Pope Starts Audience Series on Doctors of the Church
Begins With Teresa of Avila's "Profound and Complex" Spirituality
| 2848 hits
VATICAN CITY, FEB. 2, 2011 (Zenit.org).- Benedict XVI characterizes St. Teresa of Avila's spirituality as "profound and complex," but today he selected from it a few salient points to emphasize for the faithful.
The Pope did this during the general audience, announcing that he was beginning a brief series of catecheses on the doctors of the Church.
He recounted the life of Teresa of Avila (1515-1582), highlighting her efforts to reform the Carmelites.
Regarding her spirituality, the Holy Father said it is "not easy to summarize in a few words," but he picked several points to highlight.
The Pontiff noted St. Teresa's emphasis on the evangelical and human virtues. The saint particularly stressed detachment and evangelical poverty, a virtue the Pope said "concerns all of us," as well as "love for one another as the essential element of community and social life; humility as love of the truth; determination as fruit of Christian audacity; theological hope, which she describes as thirst for living water -- without forgetting the human virtues: affability, veracity, modesty, courtesy, joy, culture."
Benedict XVI also noted St. Teresa's devotion to Scripture.
"She felt in consonance above all with the bride of the Canticle of Canticles and with the Apostle Paul, as well as with the Christ of the passion and with the Eucharistic Jesus," he said.
Prayer is another of Teresa's basic themes, the Pope observed.
She "stressed how essential prayer is," he explained. "Prayer is life and it develops gradually at the same pace with the growth of the Christian life: It begins with vocal prayer, passes to interiorization through meditation and recollection, until it attains union of love with Christ and with the Most Holy Trinity. [...]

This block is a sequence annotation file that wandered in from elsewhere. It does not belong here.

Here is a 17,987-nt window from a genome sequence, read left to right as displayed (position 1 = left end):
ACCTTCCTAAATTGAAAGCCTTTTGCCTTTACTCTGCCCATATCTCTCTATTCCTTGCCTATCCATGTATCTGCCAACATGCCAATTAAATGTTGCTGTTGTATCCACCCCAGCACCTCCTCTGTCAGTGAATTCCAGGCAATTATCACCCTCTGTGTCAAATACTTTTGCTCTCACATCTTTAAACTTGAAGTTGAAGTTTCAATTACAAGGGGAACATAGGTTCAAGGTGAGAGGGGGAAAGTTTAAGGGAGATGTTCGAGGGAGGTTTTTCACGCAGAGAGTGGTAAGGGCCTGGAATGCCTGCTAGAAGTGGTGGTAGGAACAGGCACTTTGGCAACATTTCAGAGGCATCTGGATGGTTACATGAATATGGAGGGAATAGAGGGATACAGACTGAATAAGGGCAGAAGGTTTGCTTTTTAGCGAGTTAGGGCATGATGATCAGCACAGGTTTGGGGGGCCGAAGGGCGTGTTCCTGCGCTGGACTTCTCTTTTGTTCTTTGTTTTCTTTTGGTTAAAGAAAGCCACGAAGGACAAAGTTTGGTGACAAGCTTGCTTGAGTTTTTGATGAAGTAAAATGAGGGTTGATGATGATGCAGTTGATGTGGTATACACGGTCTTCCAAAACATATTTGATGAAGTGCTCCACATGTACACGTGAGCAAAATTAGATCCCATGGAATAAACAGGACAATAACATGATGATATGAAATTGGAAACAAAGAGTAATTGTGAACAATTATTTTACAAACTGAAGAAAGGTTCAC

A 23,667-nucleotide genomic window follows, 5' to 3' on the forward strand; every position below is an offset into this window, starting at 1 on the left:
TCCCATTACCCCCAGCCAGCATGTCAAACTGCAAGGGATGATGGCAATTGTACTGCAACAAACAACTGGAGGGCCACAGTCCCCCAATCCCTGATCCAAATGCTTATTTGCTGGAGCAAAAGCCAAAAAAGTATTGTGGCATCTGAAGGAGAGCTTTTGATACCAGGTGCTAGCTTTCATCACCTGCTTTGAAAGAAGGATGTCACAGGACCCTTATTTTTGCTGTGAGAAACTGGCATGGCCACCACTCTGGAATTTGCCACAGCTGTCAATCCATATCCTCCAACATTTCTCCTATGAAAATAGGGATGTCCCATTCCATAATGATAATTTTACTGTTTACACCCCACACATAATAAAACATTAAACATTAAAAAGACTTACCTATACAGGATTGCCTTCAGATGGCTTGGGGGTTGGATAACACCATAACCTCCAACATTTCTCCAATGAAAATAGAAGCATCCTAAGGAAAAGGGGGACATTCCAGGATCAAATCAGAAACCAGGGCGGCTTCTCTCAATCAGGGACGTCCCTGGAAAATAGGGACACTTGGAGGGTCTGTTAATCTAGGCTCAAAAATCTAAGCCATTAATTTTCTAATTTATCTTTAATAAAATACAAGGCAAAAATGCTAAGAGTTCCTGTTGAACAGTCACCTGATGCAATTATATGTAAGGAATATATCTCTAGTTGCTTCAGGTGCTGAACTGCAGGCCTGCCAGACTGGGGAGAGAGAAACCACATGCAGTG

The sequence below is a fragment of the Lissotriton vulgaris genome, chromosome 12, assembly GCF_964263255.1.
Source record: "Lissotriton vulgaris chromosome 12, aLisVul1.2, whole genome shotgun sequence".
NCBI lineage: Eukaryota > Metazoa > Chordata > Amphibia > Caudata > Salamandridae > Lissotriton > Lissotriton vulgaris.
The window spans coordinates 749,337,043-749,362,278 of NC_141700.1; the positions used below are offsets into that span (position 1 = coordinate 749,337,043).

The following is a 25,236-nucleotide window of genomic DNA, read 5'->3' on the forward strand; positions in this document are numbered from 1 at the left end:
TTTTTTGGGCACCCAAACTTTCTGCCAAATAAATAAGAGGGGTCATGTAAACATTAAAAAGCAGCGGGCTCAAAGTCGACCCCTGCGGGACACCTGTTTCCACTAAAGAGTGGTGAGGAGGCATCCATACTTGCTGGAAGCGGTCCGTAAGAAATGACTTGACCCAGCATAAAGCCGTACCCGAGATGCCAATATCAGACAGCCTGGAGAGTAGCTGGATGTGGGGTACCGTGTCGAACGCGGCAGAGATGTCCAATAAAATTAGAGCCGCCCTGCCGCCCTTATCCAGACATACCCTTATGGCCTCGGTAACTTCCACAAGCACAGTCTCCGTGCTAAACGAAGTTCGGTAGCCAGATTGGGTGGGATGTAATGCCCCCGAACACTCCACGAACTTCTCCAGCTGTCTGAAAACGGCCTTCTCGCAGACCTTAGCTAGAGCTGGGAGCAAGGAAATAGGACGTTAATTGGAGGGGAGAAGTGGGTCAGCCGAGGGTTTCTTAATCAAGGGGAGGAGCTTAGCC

"More than a pedagogy of prayer, St. Teresa's is a true 'mystagogy': She teaches the reader of her works to pray while praying herself with him; frequently, in fact, she interrupts the account or exposition to burst out in a prayer."
Benedict XVI also noted the saint's focus on Christ's humanity, and her understanding of the spiritual life as a personal relationship with him.
Furthermore, she "lived an unconditional love for the Church," he continued. "She manifested an intense 'sensus Ecclesiae' in face of incidents of division and conflict in the Church of her time. She reformed the Carmelite Order with the intention of serving and defending better the 'Holy Roman Catholic Church,' and she was prepared to give her life for it."
"A final essential aspect of Teresian doctrine that I would like to underscore is perfection, as the aspiration of the whole Christian life and the final end of it," the Holy Father said. "The saint had a very clear idea of 'fullness' in Christ, relived by the Christian."
In his greeting to the English-speakers at the audience, the Pontiff concluded in this way: "May the example and prayers of St. Teresa of Avila inspire us to greater fidelity to prayer and, through prayer, to greater love for the Lord and his Church, and more perfect charity towards our brothers and sisters."
--- --- ---
On ZENIT's Web page:
Full text: www.zenit.org/article-31644?l=english